Difference between revisions of "Linked Data Platform (LDP) vs SPARQL Graph Store HTTP Protocol (GSP)"

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Revision as of 09:01, 6 August 2013

Comparison: GSP vs LDP

This document gives a detailed overview of the comparison between the SPARQL 1.1 Graph Store Protocol (GSP) and the Linked Data Platform (LDP). From the start GSP was identified as a specification LDP overlaps with. The Working Group therefore had a look at how GSP and the Linked Data Basic Profile submission compare and discussed what ought to be done.

The WG concluded that the two specifications aren't very different but because they have different goals they cannot be fully reconciled. As of September 2012, LDP is merely an Editor's draft while GSP is in Last Call with a WG ready to disband so, there is basically no way GSP can be modified in any significant way to align with LDP. If any alignment is possible it ought be done on the LDP side.

Based on this, the LDP WG decided on its September 17th, 2012 call that it will seek to align LDP to GSP as much as possible.

See email thread and minutes for further details.

Both specifications are discussed in three contexts: general, operations and coexistence.

1 General

Graph Store Protocol (GSP) Linked Data Platform (LDP)
W3C Spec Dependence Part of SPARQL 1.1 Stand-alone
W3C Spec status Recommendation Working Draft
Foundation HTTP 1.1 HTTP 1.1
Restricted Equivalence Subset of SPARQL 1.1 Update Language None

2 Operations

On the operation level, both specifications are closely related when accessing resources.

However, they differ significantly on the semantics-based functionality.

GSP, as its name implies, can be seen as a HTTP protocol definition on how to interact with a quad (graph) store.  The model, as seen as from HTTP clients, can be that HTTP resources are equal to a graph.  This is useful for HTTP clients that know they are working with graph stores. These graphs group triples under one URI, but do not imply any extra functionality.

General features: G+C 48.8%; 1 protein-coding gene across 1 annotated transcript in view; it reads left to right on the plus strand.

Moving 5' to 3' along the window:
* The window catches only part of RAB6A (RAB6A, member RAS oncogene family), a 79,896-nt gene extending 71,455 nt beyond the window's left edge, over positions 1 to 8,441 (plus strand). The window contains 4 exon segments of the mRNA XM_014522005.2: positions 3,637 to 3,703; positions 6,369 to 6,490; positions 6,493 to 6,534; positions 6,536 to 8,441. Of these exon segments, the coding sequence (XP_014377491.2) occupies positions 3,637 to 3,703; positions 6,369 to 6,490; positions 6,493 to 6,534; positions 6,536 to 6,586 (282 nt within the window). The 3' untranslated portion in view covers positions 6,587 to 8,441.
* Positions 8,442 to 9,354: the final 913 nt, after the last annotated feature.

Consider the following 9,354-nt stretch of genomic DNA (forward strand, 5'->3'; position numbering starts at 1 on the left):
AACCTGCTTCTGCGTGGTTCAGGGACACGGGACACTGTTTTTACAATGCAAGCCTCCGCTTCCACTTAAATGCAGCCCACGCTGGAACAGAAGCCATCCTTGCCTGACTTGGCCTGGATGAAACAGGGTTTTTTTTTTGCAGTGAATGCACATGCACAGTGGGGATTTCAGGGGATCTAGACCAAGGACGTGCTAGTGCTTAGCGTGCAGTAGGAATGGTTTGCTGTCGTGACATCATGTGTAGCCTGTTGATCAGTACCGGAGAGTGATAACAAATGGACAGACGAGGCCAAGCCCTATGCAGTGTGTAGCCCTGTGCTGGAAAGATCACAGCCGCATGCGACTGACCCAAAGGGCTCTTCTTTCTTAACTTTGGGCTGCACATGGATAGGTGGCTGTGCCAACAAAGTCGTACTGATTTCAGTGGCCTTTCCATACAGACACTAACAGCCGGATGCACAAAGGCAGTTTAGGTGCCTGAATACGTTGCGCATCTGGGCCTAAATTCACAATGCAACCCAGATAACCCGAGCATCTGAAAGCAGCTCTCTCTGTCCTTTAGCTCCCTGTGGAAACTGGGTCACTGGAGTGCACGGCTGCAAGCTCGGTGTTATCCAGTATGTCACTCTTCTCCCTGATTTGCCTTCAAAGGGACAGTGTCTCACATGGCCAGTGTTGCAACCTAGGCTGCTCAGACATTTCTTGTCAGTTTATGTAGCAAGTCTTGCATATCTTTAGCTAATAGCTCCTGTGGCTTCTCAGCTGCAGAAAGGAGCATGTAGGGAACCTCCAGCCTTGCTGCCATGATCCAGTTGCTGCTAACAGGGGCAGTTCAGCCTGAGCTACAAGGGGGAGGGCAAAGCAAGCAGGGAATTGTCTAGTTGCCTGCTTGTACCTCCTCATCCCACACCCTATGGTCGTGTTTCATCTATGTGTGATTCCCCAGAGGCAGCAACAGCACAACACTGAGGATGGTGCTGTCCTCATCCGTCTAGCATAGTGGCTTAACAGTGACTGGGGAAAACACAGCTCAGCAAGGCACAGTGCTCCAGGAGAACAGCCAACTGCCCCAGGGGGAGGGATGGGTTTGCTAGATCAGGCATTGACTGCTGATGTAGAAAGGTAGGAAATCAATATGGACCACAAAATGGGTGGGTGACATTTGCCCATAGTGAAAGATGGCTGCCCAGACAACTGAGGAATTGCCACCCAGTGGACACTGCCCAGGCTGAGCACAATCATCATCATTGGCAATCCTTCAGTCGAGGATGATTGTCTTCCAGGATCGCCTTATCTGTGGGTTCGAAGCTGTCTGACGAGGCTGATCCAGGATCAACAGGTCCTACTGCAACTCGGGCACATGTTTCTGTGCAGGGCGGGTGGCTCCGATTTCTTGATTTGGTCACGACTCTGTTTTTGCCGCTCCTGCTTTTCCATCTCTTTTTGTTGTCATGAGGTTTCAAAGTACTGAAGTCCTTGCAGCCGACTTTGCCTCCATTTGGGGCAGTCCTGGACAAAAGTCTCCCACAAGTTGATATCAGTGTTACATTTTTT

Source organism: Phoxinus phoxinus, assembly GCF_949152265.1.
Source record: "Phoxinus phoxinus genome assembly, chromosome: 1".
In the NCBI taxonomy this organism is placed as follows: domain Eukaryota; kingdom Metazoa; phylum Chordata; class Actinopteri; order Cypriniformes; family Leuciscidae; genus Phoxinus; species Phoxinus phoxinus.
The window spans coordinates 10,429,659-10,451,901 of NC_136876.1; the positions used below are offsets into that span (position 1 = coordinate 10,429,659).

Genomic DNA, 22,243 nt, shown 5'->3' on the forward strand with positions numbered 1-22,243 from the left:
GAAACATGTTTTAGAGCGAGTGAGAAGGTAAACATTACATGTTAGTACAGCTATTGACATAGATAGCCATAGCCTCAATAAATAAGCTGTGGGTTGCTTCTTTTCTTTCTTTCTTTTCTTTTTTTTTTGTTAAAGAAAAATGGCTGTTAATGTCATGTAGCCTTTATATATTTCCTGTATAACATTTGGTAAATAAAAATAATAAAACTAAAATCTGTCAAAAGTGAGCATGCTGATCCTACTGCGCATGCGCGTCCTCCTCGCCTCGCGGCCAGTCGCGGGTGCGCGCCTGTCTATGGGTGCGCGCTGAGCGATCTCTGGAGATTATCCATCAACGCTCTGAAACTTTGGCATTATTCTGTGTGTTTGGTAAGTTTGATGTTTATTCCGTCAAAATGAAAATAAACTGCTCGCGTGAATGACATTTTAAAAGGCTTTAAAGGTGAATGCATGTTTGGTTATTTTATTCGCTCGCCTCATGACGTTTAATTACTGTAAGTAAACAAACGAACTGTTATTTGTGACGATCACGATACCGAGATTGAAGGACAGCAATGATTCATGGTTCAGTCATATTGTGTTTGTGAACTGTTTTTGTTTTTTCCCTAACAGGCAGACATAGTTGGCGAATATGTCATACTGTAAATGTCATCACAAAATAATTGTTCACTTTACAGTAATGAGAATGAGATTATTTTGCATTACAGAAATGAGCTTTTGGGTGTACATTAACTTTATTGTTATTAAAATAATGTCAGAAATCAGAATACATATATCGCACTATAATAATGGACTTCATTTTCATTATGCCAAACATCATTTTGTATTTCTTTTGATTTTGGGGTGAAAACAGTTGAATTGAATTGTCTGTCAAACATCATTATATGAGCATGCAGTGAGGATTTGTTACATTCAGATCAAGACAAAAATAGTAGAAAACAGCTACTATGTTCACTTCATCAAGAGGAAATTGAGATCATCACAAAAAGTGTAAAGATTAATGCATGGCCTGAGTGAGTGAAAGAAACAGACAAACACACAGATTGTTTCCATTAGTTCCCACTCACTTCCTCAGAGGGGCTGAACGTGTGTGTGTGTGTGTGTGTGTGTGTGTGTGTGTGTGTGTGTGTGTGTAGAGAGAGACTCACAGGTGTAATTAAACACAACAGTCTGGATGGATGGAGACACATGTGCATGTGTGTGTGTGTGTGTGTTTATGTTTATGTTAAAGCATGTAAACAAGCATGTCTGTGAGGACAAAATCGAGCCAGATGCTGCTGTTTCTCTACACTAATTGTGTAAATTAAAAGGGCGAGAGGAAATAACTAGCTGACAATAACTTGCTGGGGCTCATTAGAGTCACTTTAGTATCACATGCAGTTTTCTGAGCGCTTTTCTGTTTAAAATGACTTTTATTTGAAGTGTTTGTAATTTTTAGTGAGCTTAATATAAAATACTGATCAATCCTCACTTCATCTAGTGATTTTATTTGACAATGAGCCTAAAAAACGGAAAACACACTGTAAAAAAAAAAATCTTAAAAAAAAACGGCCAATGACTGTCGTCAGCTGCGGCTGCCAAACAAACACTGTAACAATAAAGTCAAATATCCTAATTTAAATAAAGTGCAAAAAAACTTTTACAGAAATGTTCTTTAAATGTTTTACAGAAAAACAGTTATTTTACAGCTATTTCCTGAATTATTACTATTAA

In LDP, this is not the case. LDP looks to abstract away the server storage model and focus on the protocol for the lifecycle of HTTP resources and relationships (links and containers).  LDP could be implemented with a graph store underneath. LDP specific semantics, confined in the RDF, imply certain server behaviour. An important example is an LDP ‘collection’. This distinction is discussed later on.

The following table summarizes the high-level characteristics of the two:


Graph Store Protocol (GSP) Linked Data Platform (LDP)
Mutable objects Named Graph LDP Resource
LDP Container
Required representation support TURTLE, RDF/XML or N-Triples TURTLE
Security HTTP Conformance Not specified
Semantics based functionality No Yes
Paging No Yes
Sorting No Yes
Multipart/form-data Yes Not specified

2.1 Collections

The notion of ‘collection’ is very different between both protocols.

Graph Store Protocol (GSP)

Linked Data Platform (LDP)

Request

Graph C identified by URI-C

LDPC C identified by URI-C

Body: LDPR R identified by URI-R

GET

REQUIRED


200

C

To /rdf-graph-store?graph=<URI-R> endpoint


200

C

REQUIRED


200

C

303

Redirection to URI-C?firstpage

HEAD

REQUIRED

No added headers

REQUIRED